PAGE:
It brings to mind a whole lot of interesting questions...
Who is going to be fined/charged when a car does not obey a cop and pull over/move on etc?
I'm expecting a lot of engineers are going to spend a lot of time in court explaining why the car did X when people think it should have done Y.
Just look at all the crap Toyota went through due to issues iwth just their accelerator. Imagine what the bunfights will be like when the car is fully autonomous.
One group of people who're smacking their lips are the lawyers and "expert witnesses" who make hundreds of $ per hour either prosecuting or defending these cases.
Now that even pre-schools are holding "graduation ceremonies" with the little juice suckers wearing mortar boards and gowns, anything but fully accredited university/polytech paper is meaningless and even the value of those is waining.
As many have pointed out, qualifications of any type just get you a toe in the door. After that it is ability and word of mouth that matter.
I don't remember when I last showed anyone my degree certificates. It has maybe been once or twice in the last 20 years.
People that should know better...
Even those with some tech savvy still often are lax and don't do what they should.
A few years ago a large software & electronics firm a few km from me lost their Subversion server. It took them months to more-or-less reconstruct their source.
Re: Tax attacks
CO2 is invisible, no taste, no smell and can't be touched, felt or measured except with specialised equipment and everyone emits it as part of daily life.
This is almost like a "sin tax" of old.
Surely ist should be Project E
Short for Project Eugenics.
Old fads return.... but eugenics kept its head down due to being closely associated with the Nazis.
Here comes Huawei
Huawei, or someone of that ilk, is soon going to emerge as the tablet king.
That any of the existing brands swaps the crown between them for a month or two means nothing in the long run.
Re: So, looks like we'll get Office for Android Tablets
More like Office for XBox.
That might actually work. Johnny gets a reward of playing a game once he's finished writing his book report.
Re: Remember 'universal' Windows apps for PCs, slabs and mobes? Microsoft's Nadella does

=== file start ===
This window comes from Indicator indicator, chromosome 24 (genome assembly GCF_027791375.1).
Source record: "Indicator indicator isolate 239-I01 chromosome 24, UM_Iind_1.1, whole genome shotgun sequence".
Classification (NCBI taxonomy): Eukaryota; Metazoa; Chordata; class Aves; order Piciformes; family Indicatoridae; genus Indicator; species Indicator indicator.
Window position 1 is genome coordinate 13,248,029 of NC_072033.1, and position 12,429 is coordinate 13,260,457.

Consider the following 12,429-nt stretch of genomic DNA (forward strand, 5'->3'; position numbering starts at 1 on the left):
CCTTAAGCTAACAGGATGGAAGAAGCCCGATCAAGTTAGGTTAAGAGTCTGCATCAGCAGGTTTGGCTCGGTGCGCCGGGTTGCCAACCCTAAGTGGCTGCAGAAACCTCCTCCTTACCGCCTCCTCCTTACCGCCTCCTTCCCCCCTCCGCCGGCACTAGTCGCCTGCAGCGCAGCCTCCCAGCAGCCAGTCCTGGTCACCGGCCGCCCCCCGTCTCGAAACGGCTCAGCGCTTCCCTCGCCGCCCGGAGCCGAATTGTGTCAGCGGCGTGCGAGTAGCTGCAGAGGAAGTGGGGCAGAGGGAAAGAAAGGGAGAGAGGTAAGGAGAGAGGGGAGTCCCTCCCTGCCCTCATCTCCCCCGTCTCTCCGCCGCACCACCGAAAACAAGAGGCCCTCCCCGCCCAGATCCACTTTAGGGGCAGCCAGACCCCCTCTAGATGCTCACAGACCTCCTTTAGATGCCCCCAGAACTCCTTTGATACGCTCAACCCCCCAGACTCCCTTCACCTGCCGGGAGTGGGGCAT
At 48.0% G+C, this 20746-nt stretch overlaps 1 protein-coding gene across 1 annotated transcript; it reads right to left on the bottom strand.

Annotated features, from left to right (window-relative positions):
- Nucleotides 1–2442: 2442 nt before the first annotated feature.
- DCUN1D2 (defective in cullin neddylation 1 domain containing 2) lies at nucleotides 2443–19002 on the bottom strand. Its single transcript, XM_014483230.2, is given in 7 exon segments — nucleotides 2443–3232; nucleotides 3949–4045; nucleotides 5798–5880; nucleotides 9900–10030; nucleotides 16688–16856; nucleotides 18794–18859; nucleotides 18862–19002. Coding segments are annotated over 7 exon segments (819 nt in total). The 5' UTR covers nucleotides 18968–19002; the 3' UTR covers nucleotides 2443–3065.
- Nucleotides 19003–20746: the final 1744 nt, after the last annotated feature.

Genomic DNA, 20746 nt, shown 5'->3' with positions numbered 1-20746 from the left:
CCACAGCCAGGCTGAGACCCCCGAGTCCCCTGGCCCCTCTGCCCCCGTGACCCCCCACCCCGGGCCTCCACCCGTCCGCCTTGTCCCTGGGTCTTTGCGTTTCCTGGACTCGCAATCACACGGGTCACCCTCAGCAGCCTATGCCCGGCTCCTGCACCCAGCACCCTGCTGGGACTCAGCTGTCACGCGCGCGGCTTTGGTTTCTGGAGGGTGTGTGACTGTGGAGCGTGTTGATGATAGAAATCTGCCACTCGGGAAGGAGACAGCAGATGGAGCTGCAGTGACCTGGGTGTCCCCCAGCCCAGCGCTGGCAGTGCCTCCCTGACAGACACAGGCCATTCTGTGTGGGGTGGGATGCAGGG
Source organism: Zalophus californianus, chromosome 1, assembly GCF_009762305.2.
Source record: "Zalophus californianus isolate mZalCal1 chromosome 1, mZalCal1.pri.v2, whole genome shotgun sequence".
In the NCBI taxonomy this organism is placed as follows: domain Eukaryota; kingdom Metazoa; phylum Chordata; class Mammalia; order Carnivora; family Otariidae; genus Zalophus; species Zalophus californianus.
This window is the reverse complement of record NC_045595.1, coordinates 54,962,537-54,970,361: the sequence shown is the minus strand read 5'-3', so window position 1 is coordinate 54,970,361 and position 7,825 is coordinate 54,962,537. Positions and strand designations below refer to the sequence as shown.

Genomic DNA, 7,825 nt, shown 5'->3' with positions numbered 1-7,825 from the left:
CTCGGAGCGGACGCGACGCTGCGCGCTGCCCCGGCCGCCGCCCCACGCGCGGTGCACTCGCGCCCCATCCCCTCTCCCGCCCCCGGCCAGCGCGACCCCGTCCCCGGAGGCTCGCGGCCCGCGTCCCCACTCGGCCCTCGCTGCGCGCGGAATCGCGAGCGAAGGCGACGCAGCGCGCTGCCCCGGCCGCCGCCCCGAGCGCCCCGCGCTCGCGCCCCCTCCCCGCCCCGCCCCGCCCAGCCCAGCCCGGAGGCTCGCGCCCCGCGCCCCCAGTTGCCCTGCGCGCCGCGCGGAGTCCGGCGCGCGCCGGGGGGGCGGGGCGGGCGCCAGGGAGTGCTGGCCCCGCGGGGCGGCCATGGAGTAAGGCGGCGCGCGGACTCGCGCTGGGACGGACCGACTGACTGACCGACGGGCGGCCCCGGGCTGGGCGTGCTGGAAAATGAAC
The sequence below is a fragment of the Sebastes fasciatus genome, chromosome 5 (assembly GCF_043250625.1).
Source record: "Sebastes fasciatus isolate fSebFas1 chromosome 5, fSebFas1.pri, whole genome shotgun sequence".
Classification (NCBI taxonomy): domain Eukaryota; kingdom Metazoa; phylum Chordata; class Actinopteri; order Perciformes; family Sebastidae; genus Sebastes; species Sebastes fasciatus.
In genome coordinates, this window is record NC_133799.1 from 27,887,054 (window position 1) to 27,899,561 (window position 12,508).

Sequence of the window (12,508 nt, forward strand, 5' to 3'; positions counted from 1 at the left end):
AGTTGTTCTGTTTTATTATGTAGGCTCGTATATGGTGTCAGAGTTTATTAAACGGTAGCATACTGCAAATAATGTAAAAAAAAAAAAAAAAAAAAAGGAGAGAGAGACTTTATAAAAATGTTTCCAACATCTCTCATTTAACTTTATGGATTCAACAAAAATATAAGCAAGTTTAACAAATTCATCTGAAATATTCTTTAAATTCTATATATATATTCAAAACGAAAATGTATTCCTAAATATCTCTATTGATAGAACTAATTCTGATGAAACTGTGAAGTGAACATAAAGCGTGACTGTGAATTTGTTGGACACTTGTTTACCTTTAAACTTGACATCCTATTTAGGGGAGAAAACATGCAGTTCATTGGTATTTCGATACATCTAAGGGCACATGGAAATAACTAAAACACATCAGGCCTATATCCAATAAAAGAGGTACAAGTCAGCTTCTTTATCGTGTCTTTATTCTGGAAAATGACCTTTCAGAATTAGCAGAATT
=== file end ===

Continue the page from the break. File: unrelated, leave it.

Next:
> Why didn't they make you CEO?
He probably failed the "50 buzzwords in 1 minute" test.
MS arrogance doesn't change
Back in 1995 or so, I worked for a company doing computer telephony. At the time it was the biggest such company in the world and we pretty much knew all there was to designing computer telephony products and the software architectures needed to drive them.
Myself + a few of the others flew half the way around the world to visit the MS campus to talk to a new "computer telephony" team they were putting together to try to extend TAPI (MS's telephony API) into new directions for computer telephony servers (eg. running 0900 phone sex lines, voice mail,...).
Their most experienced person on the team had "read a couple of books last week" and fiddled a bit with MS TAPI. Between the 5 or so of us visitors, we had about 25 years of experience in designing telephony server architectures. They explained what they wanted to do. We shook our heads and explained, politely, why their ideas were crap and why ours were better.
In the end the "couple of books" guy said something like: "Well it doesn't really matter. People will do it our way because we're MS and we tell them what to do."
TAPI never really went anywhere.
Ironically, or coincidentally (depending on your POV), our meetings were in the same building - a short walk down the corridor - from some people working on MS Bob. We got a brief guided tour and were told some suff about MS Bob, which, they told us, was going to revolutionise the computer experience.... buzzwording us (paradigm, visual metaphore, emotional bond,...) almost as badly a Nadella does now. No doubt if it has been 2013 they would have said "meme".
Some things really don't change.
For an OS company these people are pretty daft. They've been at this game so long, yet still they do not learn.
We have had cars, bicycles and horses coe-existing as transport devices for many years. So why have do we not have a consistent UI for these? It turns out that putting reigns on a car or as steering wheel on a horse just does not work.
The same applies to the different computing platforms we use.
When you're holding a small mobile device in one hand then our natural hand-eye coordination makes it increadibly easy to use a touch interface with our other hand, but touch does not work well when you're stretching across a desk.
Microsoft has been trying to shoe-horn all computing into a single UI since the 1990s, hence the start button on WinCE devices. Finally they got the message: mobile devices do not work well with a start menu based UI.
Unfortunately they did not stop there. Once they discovered that other UIs work better on mobile, they failed to see the difference between platforms and pushed the tile UI onto everything.
After spending years trying to sell us cars with reigns, they've switched to trying to sell us horses with steering wheels.
Oh, btw, the cloud changes nothing. Even if you cloud all your data and all your apps, people still want to drive them differently if they are on mobile devices vs desktop/laptops.
They didn't ask the users...
The users of Facebook are the advertisers and people making money from Farmville etc.
The people who think they are the users are actually the PRODUCT.
Since when does a farmer interview the sheep?
It is always easy to rubbish "operator error" from a third-party hindsight perspective, but designers seldom fully consider how the operators will perceive their products in use.